An American Pickle

American Pickle

By Joanna Langfield

If you are surprised at how good Seth Rogen is in his duel role here, you simply haven’t been paying attention.

Yes, Seth Rogen, the filmmaker who some seem to want to pigeonhole into that aging stoner guy, stars in this adaptation of a Simon Rich novella, where an early 20th Century Jewish immigrant suddenly finds himself in the company of his very 21st Century descendant. How this all happens is very silly (involving a plunge into a pickle vat and some 100 years of brining) and the results are a bit less salty than sweet, but there is still something very disarming about this uneven bit of business and that is its star, who brings some serious charm and understated savvy to the two men he creates.

I’m sure there have been plenty of producers telling Rogen to maintain his high, keep relying on the marijuana jokes that have earned his a loyal audience. And why shouldn’t they? If it’s only making money they’re worried about. But, almost subtly, Rogen has evolved, in films like, but not limited to, Take This Waltz (he’s wonderful), The Guilt Trip (sharing the bill with Barbara Streisand) and the terrific Long Shot, where he wins the heart of the far more, well more of just about everything, Charlize Theron, Rogen has brought some grounded, and yes, clear headed men to the screen, thoughtful, interesting men who, by the way, appreciate the women they share the screen with.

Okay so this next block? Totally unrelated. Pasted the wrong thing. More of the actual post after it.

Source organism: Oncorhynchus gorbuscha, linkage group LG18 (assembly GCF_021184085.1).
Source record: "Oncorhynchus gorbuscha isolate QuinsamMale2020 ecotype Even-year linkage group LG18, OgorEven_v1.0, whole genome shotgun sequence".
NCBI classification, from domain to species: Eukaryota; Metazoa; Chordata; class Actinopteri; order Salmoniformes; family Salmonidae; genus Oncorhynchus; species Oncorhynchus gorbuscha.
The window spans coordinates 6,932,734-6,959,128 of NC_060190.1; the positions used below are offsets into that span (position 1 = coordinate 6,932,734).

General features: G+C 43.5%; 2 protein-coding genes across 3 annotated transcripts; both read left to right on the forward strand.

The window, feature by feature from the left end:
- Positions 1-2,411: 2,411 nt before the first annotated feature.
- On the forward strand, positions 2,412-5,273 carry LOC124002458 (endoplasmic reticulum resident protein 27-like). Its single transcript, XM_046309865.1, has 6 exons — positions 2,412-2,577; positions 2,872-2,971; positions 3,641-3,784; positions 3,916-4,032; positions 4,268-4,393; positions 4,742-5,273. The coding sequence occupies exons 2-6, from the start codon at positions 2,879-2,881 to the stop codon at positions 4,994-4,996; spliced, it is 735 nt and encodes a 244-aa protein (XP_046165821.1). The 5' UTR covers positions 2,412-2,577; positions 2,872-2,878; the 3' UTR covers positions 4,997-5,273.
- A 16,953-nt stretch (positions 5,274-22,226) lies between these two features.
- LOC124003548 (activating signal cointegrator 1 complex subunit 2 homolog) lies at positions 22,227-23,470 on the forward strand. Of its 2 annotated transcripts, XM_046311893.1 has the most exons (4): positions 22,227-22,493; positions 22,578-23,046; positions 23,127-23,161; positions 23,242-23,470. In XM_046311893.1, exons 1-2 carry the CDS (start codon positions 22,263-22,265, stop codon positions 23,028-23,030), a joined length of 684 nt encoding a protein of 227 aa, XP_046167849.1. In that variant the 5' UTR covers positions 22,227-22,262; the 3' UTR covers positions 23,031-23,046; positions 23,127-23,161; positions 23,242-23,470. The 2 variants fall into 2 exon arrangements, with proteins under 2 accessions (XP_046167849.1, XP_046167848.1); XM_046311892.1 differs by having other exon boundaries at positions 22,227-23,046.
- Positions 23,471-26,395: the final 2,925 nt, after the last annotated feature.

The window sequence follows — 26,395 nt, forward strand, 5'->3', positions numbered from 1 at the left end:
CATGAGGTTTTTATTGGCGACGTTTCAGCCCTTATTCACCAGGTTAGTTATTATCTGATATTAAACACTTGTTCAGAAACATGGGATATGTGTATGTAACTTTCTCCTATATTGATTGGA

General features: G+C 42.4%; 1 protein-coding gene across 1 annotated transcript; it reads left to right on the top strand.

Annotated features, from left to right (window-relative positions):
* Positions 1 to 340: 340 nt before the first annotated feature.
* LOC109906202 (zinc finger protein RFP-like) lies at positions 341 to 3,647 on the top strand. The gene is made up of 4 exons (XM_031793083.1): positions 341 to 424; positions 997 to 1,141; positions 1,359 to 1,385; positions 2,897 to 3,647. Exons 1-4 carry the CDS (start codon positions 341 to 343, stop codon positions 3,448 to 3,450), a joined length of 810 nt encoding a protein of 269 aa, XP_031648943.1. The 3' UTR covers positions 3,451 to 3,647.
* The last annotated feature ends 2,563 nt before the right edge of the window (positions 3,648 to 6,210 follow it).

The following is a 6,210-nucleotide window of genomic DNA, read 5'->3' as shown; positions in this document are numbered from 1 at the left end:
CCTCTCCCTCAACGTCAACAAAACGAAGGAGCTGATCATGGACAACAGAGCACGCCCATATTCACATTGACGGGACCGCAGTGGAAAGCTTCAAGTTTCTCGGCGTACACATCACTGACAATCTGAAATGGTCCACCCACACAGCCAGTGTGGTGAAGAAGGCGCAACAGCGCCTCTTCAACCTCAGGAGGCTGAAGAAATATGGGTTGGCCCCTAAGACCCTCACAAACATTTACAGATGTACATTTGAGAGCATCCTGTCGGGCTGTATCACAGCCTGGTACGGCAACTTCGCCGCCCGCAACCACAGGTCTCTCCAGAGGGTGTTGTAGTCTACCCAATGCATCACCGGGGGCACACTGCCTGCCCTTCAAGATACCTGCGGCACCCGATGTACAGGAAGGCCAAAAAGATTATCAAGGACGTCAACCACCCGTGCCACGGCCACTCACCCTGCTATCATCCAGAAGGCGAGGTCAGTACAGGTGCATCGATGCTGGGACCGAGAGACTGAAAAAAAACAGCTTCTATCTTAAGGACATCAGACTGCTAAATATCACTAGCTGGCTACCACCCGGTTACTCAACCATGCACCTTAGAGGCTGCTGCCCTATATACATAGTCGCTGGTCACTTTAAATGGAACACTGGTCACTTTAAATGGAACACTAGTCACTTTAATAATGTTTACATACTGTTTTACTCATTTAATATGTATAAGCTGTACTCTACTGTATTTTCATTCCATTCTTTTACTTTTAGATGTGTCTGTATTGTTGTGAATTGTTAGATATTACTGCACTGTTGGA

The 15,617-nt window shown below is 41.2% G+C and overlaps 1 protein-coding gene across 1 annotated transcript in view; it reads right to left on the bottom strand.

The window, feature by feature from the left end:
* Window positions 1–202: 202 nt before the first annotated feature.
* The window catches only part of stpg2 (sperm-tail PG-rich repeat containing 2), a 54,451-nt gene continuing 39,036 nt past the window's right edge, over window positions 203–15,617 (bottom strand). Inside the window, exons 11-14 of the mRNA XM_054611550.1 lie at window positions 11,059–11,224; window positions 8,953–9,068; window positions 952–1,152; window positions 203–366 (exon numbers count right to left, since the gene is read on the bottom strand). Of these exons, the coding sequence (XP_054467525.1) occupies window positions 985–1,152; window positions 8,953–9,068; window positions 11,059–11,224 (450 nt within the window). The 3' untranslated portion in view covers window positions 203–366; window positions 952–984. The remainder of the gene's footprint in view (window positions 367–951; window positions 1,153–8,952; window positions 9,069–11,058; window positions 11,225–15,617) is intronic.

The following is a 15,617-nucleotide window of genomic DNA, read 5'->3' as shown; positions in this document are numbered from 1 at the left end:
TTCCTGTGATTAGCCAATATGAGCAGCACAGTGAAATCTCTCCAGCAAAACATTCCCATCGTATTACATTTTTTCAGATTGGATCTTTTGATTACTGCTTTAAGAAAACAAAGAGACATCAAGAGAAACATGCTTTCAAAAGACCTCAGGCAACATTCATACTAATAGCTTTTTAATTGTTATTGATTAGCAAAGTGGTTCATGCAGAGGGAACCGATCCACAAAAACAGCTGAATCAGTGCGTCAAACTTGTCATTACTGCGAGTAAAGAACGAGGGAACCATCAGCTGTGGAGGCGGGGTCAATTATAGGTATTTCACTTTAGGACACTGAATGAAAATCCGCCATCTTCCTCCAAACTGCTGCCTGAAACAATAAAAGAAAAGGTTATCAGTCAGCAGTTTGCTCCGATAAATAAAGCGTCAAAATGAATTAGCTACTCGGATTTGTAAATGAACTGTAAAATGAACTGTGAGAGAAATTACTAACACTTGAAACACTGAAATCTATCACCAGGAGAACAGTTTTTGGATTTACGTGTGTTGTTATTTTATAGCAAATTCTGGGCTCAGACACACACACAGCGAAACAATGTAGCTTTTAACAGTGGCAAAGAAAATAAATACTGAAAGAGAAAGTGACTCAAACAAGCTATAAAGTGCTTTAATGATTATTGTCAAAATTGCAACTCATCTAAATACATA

While parts of this fable bring some social smarts, there are also parts that seem to flail. However, if you aren’t drawn to at least a few misty tears by one, key scene near the end, maybe your pickles have been too sour for your own good. Go for a sweet one. You might like it.